Green Bay Packers cornerback Tramon Williams' injured right shoulder from the 2011 regular-season opener still has not returned to full strength and could limit his availability during training camp, reports Paul Imig of Fox Sports Wisconsin.
Williams, 29, had a breakout season in 2010, picking off six passes in the regular season and another four interceptions in the Packers' postseason run to a win in Super Bowl XLV. Despite the injury, Williams had a career-high 64 tackles and 22 passes defensed to go with four interceptions.
That was solid production for a player essentially operating on one arm, but he wasn't his dominant self and was not selected to go back to the Pro Bowl.
"We did strength tests on my shoulder (in early June) and it was at about 50 percent when they tested," Williams said. "It probably was worse during the season. It was bad. I hadn't done anything on it for a while, trying to heal it up a little bit. I started my rehab process, did that for a couple weeks, then we did the strength test to see where we were.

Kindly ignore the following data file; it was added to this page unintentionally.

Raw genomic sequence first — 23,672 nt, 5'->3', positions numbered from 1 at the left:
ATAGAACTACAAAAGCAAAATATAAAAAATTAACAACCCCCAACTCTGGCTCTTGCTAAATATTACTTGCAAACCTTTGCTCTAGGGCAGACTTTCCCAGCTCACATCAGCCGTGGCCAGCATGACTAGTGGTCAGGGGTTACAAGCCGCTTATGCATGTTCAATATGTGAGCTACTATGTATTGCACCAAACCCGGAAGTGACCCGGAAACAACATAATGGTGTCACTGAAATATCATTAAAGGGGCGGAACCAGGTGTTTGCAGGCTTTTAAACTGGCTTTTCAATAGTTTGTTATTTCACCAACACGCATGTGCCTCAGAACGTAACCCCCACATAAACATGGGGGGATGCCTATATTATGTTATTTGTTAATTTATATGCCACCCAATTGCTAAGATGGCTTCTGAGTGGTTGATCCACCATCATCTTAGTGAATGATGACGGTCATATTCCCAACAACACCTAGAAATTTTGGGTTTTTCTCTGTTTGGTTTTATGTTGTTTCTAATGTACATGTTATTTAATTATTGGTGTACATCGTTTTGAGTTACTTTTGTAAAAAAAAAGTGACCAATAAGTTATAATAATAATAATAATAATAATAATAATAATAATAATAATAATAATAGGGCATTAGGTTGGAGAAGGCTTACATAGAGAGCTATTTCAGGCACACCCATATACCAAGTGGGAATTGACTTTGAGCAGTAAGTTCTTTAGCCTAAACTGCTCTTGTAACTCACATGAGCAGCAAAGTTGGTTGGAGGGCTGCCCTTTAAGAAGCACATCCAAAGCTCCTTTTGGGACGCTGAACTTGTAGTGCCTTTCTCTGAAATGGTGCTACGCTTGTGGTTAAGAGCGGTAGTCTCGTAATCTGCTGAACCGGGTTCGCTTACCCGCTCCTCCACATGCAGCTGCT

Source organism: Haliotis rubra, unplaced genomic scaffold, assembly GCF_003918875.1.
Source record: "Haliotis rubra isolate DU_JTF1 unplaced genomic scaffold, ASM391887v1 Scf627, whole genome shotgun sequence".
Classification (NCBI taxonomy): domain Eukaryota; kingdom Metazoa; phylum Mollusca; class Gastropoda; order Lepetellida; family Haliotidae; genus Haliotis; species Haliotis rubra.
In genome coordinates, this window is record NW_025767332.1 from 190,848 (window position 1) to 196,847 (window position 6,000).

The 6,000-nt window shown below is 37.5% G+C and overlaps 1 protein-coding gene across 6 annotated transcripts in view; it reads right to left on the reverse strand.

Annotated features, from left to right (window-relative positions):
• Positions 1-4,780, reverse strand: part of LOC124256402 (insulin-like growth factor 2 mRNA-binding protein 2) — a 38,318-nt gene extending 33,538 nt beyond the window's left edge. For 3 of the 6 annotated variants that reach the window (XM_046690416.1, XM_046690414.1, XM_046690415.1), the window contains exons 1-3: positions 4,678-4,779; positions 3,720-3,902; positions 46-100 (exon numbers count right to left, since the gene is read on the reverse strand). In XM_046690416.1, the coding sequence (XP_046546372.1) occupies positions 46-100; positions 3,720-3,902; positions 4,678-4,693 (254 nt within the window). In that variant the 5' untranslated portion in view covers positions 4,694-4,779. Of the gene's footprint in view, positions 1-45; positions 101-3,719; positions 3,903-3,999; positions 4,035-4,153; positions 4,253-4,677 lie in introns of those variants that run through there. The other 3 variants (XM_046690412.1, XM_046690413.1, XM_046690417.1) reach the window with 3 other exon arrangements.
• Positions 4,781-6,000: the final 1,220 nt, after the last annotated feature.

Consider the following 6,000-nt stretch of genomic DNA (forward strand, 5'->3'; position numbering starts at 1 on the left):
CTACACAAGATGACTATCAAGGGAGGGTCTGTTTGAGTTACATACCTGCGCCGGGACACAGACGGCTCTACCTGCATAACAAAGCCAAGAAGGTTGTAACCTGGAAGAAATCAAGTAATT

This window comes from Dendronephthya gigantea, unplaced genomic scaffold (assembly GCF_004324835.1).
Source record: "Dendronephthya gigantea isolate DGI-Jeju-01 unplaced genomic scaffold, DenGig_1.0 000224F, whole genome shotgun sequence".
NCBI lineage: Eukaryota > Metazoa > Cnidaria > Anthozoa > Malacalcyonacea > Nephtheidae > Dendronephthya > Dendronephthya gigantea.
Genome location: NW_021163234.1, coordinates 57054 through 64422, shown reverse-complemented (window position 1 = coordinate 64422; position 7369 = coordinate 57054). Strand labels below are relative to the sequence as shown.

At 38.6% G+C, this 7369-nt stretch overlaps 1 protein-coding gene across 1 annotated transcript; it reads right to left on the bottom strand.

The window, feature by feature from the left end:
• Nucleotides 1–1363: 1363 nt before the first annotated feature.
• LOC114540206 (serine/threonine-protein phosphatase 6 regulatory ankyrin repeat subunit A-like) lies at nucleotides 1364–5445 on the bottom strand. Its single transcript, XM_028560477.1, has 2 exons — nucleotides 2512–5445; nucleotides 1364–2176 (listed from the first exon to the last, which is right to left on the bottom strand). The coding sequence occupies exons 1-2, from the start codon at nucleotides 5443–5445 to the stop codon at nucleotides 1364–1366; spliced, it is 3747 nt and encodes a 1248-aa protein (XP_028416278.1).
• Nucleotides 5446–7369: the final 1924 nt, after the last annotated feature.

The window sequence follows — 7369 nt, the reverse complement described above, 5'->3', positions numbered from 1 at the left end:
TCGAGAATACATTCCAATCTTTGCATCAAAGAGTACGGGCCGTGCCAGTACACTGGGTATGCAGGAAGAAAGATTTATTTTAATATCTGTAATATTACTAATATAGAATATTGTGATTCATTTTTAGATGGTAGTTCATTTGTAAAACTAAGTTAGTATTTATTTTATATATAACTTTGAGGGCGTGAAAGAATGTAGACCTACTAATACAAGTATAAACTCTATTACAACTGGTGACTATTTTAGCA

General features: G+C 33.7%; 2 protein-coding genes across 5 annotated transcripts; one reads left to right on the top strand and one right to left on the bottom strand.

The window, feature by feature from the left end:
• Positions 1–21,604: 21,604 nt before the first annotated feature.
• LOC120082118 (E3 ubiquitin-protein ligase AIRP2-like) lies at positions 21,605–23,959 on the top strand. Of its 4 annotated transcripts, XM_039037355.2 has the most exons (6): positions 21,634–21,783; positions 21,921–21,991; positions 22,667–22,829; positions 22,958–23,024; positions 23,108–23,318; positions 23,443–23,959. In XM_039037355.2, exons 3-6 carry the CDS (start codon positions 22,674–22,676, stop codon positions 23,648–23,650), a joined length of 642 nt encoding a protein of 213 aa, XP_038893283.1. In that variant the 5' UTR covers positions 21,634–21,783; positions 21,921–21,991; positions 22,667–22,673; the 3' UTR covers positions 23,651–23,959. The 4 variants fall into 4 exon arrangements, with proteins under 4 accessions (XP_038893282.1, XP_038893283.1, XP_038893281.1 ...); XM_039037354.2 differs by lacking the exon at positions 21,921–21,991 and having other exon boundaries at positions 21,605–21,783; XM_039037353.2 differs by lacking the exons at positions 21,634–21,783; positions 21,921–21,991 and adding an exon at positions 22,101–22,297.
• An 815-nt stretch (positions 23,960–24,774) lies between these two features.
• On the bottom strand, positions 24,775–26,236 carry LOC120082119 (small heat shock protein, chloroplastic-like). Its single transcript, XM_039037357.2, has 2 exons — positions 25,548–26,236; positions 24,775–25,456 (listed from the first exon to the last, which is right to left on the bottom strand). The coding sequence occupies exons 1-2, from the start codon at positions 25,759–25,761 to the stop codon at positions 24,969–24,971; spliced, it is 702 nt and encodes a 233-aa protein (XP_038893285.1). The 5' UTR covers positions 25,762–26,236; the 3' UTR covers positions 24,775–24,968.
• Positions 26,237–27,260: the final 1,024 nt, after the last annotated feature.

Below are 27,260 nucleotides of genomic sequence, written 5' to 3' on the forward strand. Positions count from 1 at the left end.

"It was terrible. If I hold my arm right here and told you to push it, I couldn't do it, I couldn't even hold it up, still."
Williams may not be 100 percent when camp opens, but the Packers can manage the situation so that his shoulder can get as close to full strength as possible before the regular season starts. A potential benefit to a limited Williams would be that it gives 2011 fourth-round pick Davon House (who did not play a snap of defense as a rookie) and 2012 second-round pick Casey Hayward additional reps with the first-team defense.